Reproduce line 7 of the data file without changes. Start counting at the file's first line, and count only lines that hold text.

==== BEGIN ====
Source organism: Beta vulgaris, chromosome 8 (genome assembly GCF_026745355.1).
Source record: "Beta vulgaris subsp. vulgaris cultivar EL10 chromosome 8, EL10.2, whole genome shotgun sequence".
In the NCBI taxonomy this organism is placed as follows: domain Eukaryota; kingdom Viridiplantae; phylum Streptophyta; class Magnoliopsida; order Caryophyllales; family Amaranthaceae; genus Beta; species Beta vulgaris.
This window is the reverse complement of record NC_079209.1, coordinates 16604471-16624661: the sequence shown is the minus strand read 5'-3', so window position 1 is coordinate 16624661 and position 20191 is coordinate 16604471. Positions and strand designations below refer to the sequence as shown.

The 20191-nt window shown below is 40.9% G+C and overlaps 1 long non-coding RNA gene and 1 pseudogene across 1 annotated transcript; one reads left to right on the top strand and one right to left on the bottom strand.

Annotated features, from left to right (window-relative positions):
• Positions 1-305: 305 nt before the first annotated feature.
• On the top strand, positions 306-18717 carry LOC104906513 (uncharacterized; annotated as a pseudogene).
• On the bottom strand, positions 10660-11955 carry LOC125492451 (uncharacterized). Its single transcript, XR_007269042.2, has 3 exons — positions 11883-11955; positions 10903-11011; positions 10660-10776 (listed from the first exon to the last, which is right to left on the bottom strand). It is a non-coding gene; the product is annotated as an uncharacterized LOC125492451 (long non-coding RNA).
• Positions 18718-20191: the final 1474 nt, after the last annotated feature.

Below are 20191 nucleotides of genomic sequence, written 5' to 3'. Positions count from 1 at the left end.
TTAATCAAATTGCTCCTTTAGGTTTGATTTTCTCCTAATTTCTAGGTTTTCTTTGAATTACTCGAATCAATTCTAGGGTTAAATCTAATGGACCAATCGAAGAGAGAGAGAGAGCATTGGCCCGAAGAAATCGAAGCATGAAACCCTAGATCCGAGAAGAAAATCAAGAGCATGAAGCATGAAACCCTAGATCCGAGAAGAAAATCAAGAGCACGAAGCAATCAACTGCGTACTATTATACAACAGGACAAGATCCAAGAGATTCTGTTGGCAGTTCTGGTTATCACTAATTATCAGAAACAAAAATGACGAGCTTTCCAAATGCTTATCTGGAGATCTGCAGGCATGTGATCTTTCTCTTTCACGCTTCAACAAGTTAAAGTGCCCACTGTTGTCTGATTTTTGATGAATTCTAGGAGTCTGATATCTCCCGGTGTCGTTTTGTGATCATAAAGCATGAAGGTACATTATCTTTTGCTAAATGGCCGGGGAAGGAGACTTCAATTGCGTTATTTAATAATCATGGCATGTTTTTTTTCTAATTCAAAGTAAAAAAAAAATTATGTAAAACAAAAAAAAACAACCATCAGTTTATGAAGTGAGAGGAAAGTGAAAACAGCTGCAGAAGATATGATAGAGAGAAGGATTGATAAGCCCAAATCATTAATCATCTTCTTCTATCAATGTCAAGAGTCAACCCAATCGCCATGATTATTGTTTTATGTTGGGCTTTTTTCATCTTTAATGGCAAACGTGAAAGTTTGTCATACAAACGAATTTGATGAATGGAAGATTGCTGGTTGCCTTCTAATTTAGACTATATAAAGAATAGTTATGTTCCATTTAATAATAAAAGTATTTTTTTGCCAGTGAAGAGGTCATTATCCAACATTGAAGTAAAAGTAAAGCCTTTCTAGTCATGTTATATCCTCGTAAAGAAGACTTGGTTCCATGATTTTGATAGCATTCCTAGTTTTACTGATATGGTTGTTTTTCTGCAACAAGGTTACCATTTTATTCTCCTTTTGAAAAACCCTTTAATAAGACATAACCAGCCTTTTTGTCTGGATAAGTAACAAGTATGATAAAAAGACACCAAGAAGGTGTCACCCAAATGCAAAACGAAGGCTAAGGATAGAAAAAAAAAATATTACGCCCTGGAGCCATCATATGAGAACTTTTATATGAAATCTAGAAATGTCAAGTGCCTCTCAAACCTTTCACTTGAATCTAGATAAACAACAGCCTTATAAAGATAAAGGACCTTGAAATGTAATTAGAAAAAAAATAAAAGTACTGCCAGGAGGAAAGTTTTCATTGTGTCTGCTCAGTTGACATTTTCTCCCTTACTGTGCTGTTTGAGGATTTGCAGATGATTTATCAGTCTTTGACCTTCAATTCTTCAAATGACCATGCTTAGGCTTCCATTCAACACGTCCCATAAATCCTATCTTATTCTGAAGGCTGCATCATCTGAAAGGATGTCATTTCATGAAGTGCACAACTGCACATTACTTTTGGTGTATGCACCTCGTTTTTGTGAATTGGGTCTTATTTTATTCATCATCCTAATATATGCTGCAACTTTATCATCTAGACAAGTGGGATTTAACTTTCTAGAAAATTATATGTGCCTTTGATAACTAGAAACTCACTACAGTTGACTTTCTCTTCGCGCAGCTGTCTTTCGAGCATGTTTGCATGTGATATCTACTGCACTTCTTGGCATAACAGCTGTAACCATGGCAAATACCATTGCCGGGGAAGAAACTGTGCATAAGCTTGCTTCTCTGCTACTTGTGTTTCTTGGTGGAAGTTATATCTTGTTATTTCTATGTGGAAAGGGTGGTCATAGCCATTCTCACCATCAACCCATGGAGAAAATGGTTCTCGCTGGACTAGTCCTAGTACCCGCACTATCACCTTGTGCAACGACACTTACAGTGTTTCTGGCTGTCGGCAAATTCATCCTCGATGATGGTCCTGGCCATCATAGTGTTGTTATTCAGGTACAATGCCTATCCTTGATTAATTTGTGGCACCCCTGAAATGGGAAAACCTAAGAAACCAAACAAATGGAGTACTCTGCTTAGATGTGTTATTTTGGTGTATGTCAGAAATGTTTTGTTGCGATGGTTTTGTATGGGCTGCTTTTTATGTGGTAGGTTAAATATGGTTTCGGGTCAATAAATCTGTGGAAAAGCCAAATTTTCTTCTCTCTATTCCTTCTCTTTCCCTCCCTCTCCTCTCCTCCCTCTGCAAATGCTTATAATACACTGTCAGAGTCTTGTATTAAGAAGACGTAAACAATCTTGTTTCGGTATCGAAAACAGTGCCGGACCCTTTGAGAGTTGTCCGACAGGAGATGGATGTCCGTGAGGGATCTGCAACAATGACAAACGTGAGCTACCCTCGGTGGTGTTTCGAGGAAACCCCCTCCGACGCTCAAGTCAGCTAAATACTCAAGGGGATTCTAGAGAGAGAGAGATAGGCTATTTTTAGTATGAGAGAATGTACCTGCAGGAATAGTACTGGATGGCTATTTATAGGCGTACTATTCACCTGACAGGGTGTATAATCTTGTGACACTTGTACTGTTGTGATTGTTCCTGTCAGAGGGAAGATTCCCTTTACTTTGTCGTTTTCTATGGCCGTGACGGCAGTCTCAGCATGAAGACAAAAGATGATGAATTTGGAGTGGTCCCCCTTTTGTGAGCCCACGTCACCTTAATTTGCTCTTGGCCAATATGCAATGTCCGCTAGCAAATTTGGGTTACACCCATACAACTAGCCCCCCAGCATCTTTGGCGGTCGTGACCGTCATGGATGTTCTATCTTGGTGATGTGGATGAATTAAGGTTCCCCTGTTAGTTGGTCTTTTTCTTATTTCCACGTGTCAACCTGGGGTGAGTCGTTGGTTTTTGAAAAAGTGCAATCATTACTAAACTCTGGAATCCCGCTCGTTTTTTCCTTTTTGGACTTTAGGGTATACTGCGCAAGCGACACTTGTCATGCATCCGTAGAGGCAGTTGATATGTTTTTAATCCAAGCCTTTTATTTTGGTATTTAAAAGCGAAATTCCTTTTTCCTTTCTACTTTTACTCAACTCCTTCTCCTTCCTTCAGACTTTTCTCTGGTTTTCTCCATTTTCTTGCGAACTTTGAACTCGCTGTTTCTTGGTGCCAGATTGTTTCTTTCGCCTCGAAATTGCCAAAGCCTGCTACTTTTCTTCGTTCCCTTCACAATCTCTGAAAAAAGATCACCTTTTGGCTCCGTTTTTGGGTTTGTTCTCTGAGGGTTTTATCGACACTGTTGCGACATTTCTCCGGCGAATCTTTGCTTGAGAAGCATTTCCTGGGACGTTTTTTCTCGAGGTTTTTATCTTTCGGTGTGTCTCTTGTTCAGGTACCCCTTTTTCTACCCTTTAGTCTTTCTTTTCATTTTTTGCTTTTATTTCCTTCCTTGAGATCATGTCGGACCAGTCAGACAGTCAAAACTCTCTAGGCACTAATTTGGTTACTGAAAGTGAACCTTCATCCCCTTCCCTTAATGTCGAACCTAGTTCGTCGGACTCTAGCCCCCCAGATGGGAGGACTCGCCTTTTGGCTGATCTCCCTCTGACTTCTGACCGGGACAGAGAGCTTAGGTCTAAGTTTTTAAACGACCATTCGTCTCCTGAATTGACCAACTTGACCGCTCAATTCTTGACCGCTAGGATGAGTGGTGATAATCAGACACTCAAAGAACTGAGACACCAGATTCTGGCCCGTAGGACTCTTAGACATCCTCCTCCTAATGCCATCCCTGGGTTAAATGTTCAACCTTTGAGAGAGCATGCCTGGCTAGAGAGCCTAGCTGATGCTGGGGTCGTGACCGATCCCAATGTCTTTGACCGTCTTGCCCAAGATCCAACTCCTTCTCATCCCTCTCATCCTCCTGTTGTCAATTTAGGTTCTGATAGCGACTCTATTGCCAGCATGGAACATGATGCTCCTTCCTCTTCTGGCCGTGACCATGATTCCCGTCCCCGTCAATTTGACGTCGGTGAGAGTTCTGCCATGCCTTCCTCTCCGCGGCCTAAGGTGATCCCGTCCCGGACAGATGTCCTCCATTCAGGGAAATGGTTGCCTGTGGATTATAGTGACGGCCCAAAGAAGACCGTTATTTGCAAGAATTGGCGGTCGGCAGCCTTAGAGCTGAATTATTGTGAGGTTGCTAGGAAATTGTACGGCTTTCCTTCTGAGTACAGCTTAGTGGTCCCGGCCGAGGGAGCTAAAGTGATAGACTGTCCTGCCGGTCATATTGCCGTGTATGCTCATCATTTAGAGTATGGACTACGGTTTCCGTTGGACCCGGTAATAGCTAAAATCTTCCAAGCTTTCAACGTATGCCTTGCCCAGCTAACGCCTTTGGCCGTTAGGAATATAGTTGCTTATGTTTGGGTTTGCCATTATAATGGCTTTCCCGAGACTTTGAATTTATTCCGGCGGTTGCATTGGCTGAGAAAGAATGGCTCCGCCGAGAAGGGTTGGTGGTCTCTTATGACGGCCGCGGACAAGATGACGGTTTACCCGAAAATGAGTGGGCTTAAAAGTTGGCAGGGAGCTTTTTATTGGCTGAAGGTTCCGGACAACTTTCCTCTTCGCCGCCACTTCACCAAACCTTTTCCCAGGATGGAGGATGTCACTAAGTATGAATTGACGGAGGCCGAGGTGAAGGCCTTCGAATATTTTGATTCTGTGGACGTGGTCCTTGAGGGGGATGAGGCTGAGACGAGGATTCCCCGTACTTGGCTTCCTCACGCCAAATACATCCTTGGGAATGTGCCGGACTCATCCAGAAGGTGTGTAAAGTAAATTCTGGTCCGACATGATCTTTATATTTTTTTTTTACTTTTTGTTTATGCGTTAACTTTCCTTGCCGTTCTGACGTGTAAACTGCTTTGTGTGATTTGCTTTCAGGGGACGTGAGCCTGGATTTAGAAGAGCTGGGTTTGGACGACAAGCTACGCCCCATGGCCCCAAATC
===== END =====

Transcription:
• Positions 1-305: 305 nt before the first annotated feature.